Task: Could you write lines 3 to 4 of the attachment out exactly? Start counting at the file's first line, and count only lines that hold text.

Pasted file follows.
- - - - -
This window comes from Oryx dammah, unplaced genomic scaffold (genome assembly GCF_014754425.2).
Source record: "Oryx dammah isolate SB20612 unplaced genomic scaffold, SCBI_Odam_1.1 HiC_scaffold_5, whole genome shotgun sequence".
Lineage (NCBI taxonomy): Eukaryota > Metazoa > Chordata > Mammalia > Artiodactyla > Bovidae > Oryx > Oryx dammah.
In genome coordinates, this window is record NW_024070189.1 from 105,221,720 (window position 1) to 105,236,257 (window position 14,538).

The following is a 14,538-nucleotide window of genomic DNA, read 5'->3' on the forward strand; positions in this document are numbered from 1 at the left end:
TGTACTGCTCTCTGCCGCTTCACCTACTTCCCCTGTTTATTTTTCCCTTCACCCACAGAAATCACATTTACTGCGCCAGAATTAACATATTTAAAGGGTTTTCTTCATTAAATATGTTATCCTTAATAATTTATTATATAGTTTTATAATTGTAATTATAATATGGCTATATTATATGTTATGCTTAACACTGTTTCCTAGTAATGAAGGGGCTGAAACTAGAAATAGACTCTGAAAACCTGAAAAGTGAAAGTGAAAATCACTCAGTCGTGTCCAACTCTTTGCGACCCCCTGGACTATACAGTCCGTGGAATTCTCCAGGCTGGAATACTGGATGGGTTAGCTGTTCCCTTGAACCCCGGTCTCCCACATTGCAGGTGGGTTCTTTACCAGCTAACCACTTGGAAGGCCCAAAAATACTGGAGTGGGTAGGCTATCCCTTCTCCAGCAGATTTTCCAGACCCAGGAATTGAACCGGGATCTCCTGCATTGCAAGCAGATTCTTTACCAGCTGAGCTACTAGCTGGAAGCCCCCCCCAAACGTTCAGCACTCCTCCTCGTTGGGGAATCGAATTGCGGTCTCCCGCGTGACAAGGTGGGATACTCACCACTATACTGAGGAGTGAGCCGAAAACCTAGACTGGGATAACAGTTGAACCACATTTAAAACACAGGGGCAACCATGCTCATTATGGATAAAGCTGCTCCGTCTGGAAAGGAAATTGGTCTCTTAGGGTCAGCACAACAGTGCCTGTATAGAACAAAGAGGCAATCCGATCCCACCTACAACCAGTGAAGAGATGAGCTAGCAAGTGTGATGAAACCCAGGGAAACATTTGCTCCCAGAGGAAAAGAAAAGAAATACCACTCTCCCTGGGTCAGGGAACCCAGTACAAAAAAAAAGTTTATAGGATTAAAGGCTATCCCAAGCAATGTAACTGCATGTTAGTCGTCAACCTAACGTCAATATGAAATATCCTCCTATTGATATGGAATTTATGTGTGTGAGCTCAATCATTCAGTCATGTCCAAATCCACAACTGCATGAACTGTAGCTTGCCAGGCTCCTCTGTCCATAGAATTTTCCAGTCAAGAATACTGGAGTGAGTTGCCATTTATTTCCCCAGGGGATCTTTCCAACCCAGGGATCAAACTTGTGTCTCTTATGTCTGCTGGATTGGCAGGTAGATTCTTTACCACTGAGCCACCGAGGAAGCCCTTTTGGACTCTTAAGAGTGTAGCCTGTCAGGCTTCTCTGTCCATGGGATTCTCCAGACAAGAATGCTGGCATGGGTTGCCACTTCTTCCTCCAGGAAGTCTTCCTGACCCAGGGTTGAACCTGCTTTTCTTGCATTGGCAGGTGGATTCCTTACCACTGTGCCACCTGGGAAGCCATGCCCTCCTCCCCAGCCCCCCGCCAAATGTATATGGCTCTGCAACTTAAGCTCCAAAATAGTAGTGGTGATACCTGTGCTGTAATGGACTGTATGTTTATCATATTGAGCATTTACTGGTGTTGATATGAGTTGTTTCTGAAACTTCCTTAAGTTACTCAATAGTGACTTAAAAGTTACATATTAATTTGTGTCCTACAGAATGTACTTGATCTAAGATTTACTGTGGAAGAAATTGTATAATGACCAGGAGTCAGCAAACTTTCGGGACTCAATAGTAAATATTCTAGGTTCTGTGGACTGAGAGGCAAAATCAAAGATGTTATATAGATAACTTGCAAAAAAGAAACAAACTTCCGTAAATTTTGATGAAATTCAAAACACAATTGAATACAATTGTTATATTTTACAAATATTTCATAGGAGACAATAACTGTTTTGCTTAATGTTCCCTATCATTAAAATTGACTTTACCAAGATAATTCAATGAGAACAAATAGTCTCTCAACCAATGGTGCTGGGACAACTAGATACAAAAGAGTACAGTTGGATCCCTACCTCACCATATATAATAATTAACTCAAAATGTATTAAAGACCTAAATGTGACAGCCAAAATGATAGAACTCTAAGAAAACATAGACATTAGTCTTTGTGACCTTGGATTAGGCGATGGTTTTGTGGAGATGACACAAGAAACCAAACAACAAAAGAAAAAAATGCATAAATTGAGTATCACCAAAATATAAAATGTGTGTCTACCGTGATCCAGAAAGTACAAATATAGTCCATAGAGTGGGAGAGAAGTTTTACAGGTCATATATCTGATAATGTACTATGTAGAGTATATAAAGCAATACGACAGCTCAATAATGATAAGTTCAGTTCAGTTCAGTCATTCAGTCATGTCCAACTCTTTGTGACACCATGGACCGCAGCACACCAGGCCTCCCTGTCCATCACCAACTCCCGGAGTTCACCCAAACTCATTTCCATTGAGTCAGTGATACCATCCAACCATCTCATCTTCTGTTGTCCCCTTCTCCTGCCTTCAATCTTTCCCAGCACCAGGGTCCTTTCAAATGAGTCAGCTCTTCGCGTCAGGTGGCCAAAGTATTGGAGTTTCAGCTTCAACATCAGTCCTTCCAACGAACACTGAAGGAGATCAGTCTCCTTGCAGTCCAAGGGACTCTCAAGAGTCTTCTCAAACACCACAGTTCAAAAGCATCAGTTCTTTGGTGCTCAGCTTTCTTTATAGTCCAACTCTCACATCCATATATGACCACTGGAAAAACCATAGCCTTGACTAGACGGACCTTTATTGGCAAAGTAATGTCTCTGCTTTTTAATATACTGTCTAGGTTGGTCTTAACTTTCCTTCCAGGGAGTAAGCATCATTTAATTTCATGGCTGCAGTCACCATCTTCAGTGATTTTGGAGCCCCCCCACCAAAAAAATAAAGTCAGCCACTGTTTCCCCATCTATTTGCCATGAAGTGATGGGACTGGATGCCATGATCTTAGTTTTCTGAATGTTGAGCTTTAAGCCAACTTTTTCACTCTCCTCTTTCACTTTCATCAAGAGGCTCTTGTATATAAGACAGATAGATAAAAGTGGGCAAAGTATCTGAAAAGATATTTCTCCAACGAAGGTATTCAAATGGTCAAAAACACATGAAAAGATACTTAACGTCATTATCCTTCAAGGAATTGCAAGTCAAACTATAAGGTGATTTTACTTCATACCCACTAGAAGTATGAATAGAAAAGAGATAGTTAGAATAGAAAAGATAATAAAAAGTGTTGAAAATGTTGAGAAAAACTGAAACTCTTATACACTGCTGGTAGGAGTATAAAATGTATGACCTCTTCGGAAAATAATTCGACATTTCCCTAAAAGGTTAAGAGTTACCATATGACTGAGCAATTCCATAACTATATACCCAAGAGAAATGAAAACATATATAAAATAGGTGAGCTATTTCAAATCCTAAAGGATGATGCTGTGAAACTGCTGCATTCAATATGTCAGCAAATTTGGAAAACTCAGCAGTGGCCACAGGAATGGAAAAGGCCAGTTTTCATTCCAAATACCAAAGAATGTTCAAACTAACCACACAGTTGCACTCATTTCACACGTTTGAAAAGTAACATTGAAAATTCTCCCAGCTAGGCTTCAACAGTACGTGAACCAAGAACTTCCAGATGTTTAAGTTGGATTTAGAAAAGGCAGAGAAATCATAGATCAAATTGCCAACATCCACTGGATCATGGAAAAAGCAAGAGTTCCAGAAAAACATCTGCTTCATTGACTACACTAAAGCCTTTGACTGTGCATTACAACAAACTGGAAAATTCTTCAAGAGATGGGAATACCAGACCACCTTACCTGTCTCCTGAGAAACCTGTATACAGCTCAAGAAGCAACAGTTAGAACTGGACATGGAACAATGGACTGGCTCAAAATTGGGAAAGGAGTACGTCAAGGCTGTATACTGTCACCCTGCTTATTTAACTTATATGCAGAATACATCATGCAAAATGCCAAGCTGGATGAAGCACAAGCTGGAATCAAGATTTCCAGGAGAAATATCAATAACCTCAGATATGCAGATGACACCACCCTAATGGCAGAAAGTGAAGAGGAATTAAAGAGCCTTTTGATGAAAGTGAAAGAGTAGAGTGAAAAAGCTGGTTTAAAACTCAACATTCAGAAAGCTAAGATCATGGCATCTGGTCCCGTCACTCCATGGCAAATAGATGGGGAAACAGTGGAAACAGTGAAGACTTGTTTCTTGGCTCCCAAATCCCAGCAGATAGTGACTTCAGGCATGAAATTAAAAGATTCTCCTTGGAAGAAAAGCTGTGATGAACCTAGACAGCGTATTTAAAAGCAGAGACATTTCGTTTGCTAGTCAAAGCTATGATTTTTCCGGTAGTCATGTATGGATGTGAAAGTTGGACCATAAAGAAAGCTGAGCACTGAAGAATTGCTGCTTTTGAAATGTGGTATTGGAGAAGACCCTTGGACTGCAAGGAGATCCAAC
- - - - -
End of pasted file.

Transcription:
Lineage (NCBI taxonomy): Eukaryota > Metazoa > Chordata > Mammalia > Artiodactyla > Bovidae > Oryx > Oryx dammah.
In genome coordinates, this window is record NW_024070189.1 from 105,221,720 (window position 1) to 105,236,257 (window position 14,538).